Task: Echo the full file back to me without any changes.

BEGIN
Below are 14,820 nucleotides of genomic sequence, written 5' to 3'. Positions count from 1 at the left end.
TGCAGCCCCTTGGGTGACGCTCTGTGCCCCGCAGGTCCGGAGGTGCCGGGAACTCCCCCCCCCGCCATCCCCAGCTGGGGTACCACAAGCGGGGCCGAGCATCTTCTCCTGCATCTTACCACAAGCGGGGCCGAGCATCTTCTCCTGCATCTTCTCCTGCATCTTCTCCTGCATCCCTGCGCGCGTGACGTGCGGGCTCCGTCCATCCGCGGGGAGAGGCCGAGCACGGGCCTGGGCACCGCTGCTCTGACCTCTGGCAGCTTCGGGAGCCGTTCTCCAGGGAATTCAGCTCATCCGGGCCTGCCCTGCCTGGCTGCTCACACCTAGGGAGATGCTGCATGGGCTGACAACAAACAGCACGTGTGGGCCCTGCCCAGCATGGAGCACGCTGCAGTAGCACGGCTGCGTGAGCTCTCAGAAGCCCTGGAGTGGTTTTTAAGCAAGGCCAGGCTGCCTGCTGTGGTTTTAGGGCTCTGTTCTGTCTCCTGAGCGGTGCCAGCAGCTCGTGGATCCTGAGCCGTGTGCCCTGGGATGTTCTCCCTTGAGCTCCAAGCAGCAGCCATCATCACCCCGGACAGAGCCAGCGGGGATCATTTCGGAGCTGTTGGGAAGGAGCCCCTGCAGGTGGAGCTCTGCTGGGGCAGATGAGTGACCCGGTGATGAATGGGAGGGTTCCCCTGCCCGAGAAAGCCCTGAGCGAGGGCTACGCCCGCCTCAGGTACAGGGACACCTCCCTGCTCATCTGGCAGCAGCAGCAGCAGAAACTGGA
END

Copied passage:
Below are 14,820 nucleotides of genomic sequence, written 5' to 3'. Positions count from 1 at the left end.
TGCAGCCCCTTGGGTGACGCTCTGTGCCCCGCAGGTCCGGAGGTGCCGGGAACTCCCCCCCCCGCCATCCCCAGCTGGGGTACCACAAGCGGGGCCGAGCATCTTCTCCTGCATCTTACCACAAGCGGGGCCGAGCATCTTCTCCTGCATCTTCTCCTGCATCTTCTCCTGCATCCCTGCGCGCGTGACGTGCGGGCTCCGTCCATCCGCGGGGAGAGGCCGAGCACGGGCCTGGGCACCGCTGCTCTGACCTCTGGCAGCTTCGGGAGCCGTTCTCCAGGGAATTCAGCTCATCCGGGCCTGCCCTGCCTGGCTGCTCACACCTAGGGAGATGCTGCATGGGCTGACAACAAACAGCACGTGTGGGCCCTGCCCAGCATGGAGCACGCTGCAGTAGCACGGCTGCGTGAGCTCTCAGAAGCCCTGGAGTGGTTTTTAAGCAAGGCCAGGCTGCCTGCTGTGGTTTTAGGGCTCTGTTCTGTCTCCTGAGCGGTGCCAGCAGCTCGTGGATCCTGAGCCGTGTGCCCTGGGATGTTCTCCCTTGAGCTCCAAGCAGCAGCCATCATCACCCCGGACAGAGCCAGCGGGGATCATTTCGGAGCTGTTGGGAAGGAGCCCCTGCAGGTGGAGCTCTGCTGGGGCAGATGAGTGACCCGGTGATGAATGGGAGGGTTCCCCTGCCCGAGAAAGCCCTGAGCGAGGGCTACGCCCGCCTCAGGTACAGGGACACCTCCCTGCTCATCTGGCAGCAGCAGCAGCAGAAACTGGA